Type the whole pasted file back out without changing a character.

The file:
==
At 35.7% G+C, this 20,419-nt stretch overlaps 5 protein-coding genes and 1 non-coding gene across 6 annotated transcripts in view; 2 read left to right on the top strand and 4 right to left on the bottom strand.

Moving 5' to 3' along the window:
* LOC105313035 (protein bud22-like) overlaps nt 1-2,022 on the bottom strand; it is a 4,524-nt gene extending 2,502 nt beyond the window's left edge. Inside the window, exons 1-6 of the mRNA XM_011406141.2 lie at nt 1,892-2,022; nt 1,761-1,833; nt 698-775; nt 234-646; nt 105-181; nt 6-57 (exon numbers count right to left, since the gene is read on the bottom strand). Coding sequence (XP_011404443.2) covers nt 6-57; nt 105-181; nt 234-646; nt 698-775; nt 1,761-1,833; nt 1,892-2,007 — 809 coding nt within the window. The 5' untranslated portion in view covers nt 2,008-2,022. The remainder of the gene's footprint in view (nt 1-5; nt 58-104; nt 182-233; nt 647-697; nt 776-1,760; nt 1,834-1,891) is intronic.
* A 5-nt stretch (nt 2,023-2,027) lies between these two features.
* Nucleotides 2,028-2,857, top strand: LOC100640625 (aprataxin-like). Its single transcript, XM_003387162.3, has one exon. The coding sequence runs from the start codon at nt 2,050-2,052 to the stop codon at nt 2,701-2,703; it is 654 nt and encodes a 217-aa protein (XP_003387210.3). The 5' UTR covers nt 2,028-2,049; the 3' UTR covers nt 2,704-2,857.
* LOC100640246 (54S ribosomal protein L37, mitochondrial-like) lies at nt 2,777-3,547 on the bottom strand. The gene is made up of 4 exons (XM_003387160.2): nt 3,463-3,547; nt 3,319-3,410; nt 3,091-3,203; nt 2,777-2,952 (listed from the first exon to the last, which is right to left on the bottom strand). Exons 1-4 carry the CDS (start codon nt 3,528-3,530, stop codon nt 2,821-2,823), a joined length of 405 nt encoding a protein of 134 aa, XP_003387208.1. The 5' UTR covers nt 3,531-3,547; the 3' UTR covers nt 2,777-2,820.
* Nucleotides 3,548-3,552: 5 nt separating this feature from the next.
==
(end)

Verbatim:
At 35.7% G+C, this 20,419-nt stretch overlaps 5 protein-coding genes and 1 non-coding gene across 6 annotated transcripts in view; 2 read left to right on the top strand and 4 right to left on the bottom strand.

Moving 5' to 3' along the window:
* LOC105313035 (protein bud22-like) overlaps nt 1-2,022 on the bottom strand; it is a 4,524-nt gene extending 2,502 nt beyond the window's left edge. Inside the window, exons 1-6 of the mRNA XM_011406141.2 lie at nt 1,892-2,022; nt 1,761-1,833; nt 698-775; nt 234-646; nt 105-181; nt 6-57 (exon numbers count right to left, since the gene is read on the bottom strand). Coding sequence (XP_011404443.2) covers nt 6-57; nt 105-181; nt 234-646; nt 698-775; nt 1,761-1,833; nt 1,892-2,007 — 809 coding nt within the window. The 5' untranslated portion in view covers nt 2,008-2,022. The remainder of the gene's footprint in view (nt 1-5; nt 58-104; nt 182-233; nt 647-697; nt 776-1,760; nt 1,834-1,891) is intronic.
* A 5-nt stretch (nt 2,023-2,027) lies between these two features.
* Nucleotides 2,028-2,857, top strand: LOC100640625 (aprataxin-like). Its single transcript, XM_003387162.3, has one exon. The coding sequence runs from the start codon at nt 2,050-2,052 to the stop codon at nt 2,701-2,703; it is 654 nt and encodes a 217-aa protein (XP_003387210.3). The 5' UTR covers nt 2,028-2,049; the 3' UTR covers nt 2,704-2,857.
* LOC100640246 (54S ribosomal protein L37, mitochondrial-like) lies at nt 2,777-3,547 on the bottom strand. The gene is made up of 4 exons (XM_003387160.2): nt 3,463-3,547; nt 3,319-3,410; nt 3,091-3,203; nt 2,777-2,952 (listed from the first exon to the last, which is right to left on the bottom strand). Exons 1-4 carry the CDS (start codon nt 3,528-3,530, stop codon nt 2,821-2,823), a joined length of 405 nt encoding a protein of 134 aa, XP_003387208.1. The 5' UTR covers nt 3,531-3,547; the 3' UTR covers nt 2,777-2,820.
* Nucleotides 3,548-3,552: 5 nt separating this feature from the next.